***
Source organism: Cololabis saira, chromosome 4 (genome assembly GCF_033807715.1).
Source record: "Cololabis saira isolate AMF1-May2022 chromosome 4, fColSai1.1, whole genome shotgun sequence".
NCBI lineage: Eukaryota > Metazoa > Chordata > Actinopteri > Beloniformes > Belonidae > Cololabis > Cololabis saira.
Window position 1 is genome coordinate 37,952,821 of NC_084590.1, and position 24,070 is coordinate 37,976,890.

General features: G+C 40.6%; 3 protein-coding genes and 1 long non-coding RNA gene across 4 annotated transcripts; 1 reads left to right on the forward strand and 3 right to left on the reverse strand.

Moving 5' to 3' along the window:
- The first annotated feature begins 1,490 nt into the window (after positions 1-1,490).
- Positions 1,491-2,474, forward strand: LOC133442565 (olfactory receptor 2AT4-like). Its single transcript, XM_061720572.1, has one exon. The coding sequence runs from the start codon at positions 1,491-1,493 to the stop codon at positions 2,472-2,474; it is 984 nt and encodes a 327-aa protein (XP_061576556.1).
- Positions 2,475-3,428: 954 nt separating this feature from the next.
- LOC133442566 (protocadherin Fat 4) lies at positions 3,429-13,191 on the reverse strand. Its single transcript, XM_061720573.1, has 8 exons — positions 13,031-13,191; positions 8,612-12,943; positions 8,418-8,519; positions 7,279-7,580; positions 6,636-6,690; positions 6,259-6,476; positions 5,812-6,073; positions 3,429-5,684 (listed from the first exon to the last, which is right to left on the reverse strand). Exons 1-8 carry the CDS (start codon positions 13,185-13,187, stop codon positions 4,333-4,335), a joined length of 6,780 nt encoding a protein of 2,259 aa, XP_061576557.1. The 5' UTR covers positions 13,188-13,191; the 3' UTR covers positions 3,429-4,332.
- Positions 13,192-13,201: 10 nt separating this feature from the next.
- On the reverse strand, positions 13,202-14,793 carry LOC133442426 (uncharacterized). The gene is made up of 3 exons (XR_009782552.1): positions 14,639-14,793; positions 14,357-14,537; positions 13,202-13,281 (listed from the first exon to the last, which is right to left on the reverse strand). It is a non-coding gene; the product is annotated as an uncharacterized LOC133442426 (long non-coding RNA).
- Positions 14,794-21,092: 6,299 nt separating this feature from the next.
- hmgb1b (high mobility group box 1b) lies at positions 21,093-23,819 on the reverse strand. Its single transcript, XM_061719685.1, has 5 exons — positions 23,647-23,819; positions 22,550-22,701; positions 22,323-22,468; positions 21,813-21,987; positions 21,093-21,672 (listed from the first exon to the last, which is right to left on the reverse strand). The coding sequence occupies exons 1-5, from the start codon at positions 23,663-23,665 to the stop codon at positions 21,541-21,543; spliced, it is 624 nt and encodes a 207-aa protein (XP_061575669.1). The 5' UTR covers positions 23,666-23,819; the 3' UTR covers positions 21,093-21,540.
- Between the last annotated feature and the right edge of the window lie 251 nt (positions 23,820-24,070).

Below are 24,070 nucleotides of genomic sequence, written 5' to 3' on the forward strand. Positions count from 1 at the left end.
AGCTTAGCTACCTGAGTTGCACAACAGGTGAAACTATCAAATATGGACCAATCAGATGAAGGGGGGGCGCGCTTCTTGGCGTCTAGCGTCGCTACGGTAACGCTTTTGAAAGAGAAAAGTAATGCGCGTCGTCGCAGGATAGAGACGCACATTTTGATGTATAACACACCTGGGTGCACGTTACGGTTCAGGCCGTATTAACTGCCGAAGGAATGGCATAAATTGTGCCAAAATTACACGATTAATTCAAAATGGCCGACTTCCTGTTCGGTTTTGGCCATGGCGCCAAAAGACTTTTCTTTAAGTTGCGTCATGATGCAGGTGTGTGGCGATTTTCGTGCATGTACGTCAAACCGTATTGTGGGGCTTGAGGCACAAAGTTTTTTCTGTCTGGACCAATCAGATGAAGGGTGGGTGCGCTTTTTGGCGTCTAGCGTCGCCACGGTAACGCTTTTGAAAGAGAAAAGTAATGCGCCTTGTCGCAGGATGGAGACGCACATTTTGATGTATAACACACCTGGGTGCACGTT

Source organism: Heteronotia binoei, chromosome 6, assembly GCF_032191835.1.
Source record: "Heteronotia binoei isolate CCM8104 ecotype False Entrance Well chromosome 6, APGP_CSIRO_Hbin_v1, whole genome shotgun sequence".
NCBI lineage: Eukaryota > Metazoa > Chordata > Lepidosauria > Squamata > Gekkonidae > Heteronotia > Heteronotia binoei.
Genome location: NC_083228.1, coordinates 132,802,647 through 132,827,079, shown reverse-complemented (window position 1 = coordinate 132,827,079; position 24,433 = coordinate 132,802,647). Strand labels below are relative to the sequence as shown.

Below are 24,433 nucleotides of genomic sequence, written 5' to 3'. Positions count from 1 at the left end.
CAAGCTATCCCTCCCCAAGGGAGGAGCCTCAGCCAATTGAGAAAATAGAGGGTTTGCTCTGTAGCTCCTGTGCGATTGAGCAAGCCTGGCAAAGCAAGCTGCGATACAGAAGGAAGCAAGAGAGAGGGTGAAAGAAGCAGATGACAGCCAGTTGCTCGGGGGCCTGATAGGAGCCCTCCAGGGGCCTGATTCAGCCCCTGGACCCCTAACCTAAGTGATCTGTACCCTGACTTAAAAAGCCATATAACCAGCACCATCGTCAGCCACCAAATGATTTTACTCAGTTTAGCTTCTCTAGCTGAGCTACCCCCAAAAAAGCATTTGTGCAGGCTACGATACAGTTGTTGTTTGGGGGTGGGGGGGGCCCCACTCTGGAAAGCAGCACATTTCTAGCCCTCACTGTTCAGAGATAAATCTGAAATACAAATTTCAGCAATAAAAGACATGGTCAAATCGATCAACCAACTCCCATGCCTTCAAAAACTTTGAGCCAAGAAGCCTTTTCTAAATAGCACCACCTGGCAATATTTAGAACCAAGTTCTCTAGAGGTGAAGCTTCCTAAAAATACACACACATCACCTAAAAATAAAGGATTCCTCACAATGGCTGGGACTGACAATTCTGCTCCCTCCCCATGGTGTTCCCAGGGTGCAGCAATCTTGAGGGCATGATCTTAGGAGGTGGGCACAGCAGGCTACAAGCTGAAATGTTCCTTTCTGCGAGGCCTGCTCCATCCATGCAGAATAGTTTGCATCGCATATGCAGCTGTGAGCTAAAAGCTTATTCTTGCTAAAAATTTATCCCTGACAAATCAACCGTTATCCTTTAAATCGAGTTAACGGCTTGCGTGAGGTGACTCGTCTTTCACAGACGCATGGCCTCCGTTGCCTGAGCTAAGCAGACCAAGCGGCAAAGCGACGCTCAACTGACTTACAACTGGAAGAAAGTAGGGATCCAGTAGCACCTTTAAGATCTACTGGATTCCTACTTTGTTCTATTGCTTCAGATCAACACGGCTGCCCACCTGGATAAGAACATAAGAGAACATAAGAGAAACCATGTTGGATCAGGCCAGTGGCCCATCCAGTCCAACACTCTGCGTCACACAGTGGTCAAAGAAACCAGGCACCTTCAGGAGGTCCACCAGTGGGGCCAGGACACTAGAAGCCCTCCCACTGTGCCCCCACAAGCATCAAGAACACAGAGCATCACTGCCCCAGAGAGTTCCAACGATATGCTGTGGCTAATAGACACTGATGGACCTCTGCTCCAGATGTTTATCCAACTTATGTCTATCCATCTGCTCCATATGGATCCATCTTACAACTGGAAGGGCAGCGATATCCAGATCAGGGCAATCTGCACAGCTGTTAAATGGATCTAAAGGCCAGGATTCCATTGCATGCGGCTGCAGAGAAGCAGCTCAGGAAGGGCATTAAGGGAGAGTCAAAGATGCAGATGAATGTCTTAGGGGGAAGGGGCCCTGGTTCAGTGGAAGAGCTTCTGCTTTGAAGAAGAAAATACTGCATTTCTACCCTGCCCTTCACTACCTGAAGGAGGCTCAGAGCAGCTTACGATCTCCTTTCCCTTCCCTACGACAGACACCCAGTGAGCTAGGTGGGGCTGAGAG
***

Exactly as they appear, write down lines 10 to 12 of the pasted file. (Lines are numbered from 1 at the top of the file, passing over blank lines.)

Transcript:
- LOC133442566 (protocadherin Fat 4) lies at positions 3,429-13,191 on the reverse strand. Its single transcript, XM_061720573.1, has 8 exons — positions 13,031-13,191; positions 8,612-12,943; positions 8,418-8,519; positions 7,279-7,580; positions 6,636-6,690; positions 6,259-6,476; positions 5,812-6,073; positions 3,429-5,684 (listed from the first exon to the last, which is right to left on the reverse strand). Exons 1-8 carry the CDS (start codon positions 13,185-13,187, stop codon positions 4,333-4,335), a joined length of 6,780 nt encoding a protein of 2,259 aa, XP_061576557.1. The 5' UTR covers positions 13,188-13,191; the 3' UTR covers positions 3,429-4,332.
- Positions 13,192-13,201: 10 nt separating this feature from the next.
- On the reverse strand, positions 13,202-14,793 carry LOC133442426 (uncharacterized). The gene is made up of 3 exons (XR_009782552.1): positions 14,639-14,793; positions 14,357-14,537; positions 13,202-13,281 (listed from the first exon to the last, which is right to left on the reverse strand). It is a non-coding gene; the product is annotated as an uncharacterized LOC133442426 (long non-coding RNA).